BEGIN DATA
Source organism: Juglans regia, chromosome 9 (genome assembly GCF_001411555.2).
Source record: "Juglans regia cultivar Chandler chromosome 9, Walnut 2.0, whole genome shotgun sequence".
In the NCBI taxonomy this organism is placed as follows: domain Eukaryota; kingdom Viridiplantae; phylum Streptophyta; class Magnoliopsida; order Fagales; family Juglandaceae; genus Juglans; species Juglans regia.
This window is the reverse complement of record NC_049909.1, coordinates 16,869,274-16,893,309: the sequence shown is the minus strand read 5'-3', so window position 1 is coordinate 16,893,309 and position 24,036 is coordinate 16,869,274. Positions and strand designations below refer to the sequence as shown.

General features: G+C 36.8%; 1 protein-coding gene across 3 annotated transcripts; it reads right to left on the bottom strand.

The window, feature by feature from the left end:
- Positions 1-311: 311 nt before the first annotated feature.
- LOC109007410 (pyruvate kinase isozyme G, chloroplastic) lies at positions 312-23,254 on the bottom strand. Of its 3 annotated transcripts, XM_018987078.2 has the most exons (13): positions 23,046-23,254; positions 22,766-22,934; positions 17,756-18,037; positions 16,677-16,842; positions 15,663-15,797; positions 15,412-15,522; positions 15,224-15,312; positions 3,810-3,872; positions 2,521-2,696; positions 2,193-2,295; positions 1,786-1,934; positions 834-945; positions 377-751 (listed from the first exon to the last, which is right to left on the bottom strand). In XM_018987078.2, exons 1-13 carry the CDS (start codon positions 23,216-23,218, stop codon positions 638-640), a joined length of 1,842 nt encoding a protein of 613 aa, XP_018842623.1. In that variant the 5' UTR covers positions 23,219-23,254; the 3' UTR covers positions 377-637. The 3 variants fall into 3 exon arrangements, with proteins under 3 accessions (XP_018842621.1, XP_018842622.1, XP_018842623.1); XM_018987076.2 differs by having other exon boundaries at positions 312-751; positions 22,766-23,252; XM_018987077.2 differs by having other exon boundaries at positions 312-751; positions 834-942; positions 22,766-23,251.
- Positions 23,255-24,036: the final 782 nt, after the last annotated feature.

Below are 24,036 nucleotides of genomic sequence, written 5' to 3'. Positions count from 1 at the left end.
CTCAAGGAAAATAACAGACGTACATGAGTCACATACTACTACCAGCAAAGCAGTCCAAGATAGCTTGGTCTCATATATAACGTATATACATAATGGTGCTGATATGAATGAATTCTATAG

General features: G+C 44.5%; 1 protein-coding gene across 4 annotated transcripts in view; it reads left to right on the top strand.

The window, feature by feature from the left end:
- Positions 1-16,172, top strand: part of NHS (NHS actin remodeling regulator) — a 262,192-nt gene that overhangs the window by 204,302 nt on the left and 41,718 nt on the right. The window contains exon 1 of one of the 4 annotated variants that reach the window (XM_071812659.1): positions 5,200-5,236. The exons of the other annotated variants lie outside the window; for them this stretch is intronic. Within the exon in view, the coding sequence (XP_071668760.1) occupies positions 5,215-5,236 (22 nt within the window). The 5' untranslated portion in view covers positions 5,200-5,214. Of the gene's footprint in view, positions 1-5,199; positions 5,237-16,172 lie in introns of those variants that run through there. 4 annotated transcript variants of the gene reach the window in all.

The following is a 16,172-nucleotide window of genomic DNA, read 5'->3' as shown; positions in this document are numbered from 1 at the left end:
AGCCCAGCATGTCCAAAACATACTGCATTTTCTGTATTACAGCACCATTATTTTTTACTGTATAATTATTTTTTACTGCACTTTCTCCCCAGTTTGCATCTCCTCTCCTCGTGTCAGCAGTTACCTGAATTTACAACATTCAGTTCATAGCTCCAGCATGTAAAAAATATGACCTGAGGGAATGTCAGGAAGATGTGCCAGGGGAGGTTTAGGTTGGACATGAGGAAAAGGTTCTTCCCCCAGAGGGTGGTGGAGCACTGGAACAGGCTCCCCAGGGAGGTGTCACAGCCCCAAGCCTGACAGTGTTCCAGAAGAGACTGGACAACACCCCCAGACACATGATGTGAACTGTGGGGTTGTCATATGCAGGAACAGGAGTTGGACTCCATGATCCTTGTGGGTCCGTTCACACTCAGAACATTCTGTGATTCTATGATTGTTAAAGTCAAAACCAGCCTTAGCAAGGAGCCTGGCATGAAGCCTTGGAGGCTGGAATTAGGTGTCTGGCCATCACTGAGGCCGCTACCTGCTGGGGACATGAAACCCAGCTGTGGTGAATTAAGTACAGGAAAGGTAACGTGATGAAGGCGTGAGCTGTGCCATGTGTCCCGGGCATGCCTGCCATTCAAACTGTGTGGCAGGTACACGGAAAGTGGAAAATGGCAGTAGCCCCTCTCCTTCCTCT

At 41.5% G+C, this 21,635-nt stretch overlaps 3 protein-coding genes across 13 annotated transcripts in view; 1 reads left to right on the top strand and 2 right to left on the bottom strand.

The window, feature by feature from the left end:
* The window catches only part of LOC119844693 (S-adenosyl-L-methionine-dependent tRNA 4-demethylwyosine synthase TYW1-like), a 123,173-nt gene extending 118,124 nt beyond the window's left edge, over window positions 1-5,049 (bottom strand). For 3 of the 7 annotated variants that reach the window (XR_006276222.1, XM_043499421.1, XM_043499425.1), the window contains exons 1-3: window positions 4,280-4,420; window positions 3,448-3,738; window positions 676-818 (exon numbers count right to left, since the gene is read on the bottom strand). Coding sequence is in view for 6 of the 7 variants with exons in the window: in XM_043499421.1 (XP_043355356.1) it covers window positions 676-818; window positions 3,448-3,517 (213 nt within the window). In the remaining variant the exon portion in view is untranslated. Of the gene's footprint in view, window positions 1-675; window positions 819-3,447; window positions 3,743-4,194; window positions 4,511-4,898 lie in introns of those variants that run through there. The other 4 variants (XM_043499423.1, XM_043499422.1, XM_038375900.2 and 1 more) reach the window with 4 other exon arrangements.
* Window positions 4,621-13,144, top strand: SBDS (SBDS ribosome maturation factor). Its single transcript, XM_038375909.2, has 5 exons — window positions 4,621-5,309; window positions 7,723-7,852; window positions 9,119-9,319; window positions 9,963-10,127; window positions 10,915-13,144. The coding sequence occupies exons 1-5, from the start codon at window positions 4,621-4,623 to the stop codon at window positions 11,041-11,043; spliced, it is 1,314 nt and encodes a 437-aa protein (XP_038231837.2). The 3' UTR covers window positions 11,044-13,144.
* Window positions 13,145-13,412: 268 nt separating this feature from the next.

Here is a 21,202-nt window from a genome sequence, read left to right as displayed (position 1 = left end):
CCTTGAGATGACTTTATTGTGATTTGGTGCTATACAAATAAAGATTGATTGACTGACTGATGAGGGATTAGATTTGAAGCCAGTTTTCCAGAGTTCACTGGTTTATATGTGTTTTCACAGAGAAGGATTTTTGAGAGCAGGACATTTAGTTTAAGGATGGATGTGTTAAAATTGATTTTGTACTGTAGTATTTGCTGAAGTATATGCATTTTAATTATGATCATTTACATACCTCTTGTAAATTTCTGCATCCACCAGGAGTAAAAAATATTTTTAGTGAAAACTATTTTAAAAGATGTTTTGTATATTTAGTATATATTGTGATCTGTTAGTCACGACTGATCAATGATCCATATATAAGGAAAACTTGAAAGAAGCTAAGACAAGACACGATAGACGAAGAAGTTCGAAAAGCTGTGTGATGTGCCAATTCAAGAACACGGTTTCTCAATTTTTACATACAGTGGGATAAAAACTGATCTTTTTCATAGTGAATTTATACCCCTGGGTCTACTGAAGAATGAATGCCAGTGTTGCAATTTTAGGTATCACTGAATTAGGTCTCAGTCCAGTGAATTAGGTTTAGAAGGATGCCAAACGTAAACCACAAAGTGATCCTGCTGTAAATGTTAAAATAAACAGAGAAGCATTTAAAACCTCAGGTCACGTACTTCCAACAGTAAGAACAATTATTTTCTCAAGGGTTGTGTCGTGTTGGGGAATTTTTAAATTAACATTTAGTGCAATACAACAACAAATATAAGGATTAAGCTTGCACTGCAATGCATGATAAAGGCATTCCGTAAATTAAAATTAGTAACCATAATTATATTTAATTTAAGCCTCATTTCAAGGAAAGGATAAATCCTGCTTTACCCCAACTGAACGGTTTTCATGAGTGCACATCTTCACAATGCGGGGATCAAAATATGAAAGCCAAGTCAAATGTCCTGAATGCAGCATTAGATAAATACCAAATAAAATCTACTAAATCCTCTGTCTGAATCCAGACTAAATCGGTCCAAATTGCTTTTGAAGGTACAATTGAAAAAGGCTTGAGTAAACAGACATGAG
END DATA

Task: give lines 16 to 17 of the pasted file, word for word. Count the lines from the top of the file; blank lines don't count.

AGCCCAGCATGTCCAAAACATACTGCATTTTCTGTATTACAGCACCATTATTTTTTACTGTATAATTATTTTTTACTGCACTTTCTCCCCAGTTTGCATCTCCTCTCCTCGTGTCAGCAGTTACCTGAATTTACAACATTCAGTTCATAGCTCCAGCATGTAAAAAATATGACCTGAGGGAATGTCAGGAAGATGTGCCAGGGGAGGTTTAGGTTGGACATGAGGAAAAGGTTCTTCCCCCAGAGGGTGGTGGAGCACTGGAACAGGCTCCCCAGGGAGGTGTCACAGCCCCAAGCCTGACAGTGTTCCAGAAGAGACTGGACAACACCCCCAGACACATGATGTGAACTGTGGGGTTGTCATATGCAGGAACAGGAGTTGGACTCCATGATCCTTGTGGGTCCGTTCACACTCAGAACATTCTGTGATTCTATGATTGTTAAAGTCAAAACCAGCCTTAGCAAGGAGCCTGGCATGAAGCCTTGGAGGCTGGAATTAGGTGTCTGGCCATCACTGAGGCCGCTACCTGCTGGGGACATGAAACCCAGCTGTGGTGAATTAAGTACAGGAAAGGTAACGTGATGAAGGCGTGAGCTGTGCCATGTGTCCCGGGCATGCCTGCCATTCAAACTGTGTGGCAGGTACACGGAAAGTGGAAAATGGCAGTAGCCCCTCTCCTTCCTCT

At 41.5% G+C, this 21,635-nt stretch overlaps 3 protein-coding genes across 13 annotated transcripts in view; 1 reads left to right on the top strand and 2 right to left on the bottom strand.